08 Apr Myth-Busting SEO
Search Engine Optimisation is probably one of the most misunderstood terms in the digital sphere today.
A lot of this comes down to a basic lack of understanding, but it hasn’t helped that the goalposts have been in a constant state of motion since Google launched in 1997. Its algorithm and methodology for returning search rankings is perpetually changing, and the result is that search engine optimisation – SEO – means something very different to the way we might have understood it a decade ago.
[section_heading customclass=”” fx=””]How it worked[/section_heading]
It used to be that simply by loading your site full of META keywords and descriptions that you could essentially bully Google into believing that your site was hugely relevant to the corresponding search terms. The major downside of this approach was that, for the user looking at the website, the words didn’t read very well. They didn’t come across as organic and were difficult to read. You could also create numerous links across the internet to your site, in the hope that Google would interpret your site as being popular.
Slowly but surely, ever since, Google have been trying to rectify this. Over the last decade, the search engine giant has been on a mission to create the most relevant, informative and best-written search results possible, providing the best user experience for the searcher.
Along the way, this has seriously changed how search engine optimisation works.
You still hear a lot of people banging on about META keywords (the comma-separated list of keywords that would describe a page’s content) as if a lack of them will ruin a site’s performance. This is no longer true, and META keywords are now all but redundant.
META descriptions (a longer piece of text description about a page) remain important, but only if they’re unique and written specifically for the page they’re applied to.
[section_heading customclass=”” fx=””]How it works now[/section_heading]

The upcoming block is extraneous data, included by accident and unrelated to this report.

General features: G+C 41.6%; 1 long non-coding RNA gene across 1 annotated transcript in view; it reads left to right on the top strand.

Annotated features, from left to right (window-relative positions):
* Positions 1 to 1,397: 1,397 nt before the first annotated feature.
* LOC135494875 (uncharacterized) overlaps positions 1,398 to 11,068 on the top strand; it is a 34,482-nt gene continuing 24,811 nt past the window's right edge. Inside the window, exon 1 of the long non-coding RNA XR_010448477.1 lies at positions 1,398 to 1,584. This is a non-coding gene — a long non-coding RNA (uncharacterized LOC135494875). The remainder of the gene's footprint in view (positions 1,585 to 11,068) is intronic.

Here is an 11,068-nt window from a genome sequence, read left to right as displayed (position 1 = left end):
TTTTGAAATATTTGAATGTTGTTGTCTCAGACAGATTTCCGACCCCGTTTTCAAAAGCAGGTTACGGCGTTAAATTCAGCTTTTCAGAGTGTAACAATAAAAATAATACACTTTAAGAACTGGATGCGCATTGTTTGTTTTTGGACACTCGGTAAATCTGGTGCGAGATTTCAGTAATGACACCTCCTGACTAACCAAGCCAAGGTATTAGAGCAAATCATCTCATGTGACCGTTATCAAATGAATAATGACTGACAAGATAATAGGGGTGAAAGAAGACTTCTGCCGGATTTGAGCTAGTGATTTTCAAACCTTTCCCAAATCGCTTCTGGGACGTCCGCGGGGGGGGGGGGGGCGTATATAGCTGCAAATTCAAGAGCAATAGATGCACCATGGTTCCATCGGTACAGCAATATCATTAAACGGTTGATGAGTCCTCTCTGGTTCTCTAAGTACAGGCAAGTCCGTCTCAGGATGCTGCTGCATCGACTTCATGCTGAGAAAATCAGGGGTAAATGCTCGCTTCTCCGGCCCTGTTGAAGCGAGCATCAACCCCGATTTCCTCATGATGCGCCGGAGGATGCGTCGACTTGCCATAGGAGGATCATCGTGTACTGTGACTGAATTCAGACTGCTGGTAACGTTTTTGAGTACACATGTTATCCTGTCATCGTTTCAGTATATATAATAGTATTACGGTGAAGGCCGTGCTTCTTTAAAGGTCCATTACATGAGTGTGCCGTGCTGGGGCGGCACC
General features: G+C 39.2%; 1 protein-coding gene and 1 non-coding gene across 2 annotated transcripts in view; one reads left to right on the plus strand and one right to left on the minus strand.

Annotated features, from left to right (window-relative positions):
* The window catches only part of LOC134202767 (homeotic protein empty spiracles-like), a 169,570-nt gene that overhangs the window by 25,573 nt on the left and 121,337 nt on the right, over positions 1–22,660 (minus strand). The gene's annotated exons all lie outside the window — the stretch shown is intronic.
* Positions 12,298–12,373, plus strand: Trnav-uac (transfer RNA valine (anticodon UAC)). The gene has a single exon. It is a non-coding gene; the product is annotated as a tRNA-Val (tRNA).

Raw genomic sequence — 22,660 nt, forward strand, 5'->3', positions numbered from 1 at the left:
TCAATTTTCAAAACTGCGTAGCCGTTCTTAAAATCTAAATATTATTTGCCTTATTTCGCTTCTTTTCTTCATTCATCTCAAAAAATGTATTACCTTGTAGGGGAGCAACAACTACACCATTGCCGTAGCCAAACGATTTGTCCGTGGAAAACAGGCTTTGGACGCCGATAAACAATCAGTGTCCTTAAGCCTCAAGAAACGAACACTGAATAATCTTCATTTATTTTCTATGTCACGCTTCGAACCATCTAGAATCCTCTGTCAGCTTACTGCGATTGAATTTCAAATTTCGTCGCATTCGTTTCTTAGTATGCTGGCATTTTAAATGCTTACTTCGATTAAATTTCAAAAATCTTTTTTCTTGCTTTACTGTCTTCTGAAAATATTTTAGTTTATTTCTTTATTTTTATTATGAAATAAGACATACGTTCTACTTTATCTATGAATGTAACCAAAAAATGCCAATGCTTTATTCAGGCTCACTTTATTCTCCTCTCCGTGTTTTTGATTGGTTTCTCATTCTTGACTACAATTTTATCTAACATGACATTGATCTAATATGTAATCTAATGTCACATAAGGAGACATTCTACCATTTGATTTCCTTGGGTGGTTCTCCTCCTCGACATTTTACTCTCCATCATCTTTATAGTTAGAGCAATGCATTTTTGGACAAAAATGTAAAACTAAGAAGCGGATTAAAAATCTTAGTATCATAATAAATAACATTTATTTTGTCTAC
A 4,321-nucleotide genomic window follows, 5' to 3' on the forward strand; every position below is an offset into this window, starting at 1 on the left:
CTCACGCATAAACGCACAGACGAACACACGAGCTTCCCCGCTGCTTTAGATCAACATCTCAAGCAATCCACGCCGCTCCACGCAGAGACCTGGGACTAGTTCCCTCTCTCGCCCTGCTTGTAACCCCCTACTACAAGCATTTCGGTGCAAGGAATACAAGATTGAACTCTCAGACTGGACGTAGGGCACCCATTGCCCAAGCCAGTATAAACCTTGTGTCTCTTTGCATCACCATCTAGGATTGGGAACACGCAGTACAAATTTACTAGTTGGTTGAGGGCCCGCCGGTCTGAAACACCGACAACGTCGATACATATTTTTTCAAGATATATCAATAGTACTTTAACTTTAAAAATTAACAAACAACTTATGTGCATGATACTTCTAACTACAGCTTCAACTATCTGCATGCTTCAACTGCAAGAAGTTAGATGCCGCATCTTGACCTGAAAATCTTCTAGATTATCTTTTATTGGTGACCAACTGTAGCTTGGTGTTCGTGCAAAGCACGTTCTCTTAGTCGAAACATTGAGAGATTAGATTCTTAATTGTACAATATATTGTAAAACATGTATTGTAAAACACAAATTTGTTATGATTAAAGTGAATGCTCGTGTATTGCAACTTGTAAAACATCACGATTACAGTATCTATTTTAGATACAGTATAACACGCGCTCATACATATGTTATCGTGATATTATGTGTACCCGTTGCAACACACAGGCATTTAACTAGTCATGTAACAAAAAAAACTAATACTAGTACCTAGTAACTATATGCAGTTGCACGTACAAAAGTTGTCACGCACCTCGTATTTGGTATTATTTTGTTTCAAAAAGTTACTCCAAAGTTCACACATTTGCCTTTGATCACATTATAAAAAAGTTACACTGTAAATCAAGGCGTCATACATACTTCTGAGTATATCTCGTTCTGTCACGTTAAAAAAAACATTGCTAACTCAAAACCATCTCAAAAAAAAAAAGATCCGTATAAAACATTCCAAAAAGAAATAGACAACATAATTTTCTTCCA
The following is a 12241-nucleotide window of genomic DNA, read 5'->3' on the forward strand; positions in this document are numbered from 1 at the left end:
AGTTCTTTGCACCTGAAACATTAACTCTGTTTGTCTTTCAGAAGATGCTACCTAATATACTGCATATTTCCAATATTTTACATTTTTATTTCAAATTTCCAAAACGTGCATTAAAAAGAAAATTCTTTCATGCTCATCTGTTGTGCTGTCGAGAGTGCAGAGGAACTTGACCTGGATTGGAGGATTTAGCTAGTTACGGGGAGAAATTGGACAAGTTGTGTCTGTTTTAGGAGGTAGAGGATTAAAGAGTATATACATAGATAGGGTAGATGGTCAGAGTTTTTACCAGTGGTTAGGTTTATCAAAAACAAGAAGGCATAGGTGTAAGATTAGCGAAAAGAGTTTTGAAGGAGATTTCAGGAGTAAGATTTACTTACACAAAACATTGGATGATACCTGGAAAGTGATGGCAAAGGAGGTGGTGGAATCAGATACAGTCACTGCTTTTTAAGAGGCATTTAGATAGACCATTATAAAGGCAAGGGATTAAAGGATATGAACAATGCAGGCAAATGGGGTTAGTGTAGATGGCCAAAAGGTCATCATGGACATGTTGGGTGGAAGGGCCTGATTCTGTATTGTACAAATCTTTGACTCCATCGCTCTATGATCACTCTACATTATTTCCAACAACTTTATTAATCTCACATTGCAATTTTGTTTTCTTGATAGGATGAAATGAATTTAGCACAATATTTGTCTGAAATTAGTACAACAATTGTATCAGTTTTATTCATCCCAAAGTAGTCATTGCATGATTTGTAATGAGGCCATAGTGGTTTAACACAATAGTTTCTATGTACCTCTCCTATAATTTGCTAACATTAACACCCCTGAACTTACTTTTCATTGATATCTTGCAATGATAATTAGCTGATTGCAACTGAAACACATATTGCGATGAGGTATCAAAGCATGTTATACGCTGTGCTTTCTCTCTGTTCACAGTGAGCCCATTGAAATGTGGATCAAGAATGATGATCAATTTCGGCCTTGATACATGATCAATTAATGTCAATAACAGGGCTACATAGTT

Google now views a site as a collective entity, not just a bunch of pages grouped together. This has huge ramifications.
It means that integrating social media accounts can have boost your SEO performance site-wide.
It means that all your back-links add towards the collective ‘authority’ Google considers your domain to hold. The higher the authority of the domain linking to you, the more ‘weight’ that back link carries and the greater the impact it has on your own authority.
[section_heading customclass=”” fx=””]Conclusion[/section_heading]
The result of this is that Google can no longer be artificially manipulated as easily. The way it processes its results actively rewards organic growth – word of mouth through websites and social media, organic link building, and quality, original content.
Consequently, while many digital agencies promise you Page One on Google, the truth is that your digital presence must be treated like the rest of your business: it should grow through quality content and products, and positive word of mouth will do the rest through organic link-building, social reputation and good reviews and referrals. It isn’t hugely complicated, and while the algorithm is complicated and hidden, the art of Search Engine Optimisation is not a black art. It simply means that cheap tricks to get the top of Google don’t work any more.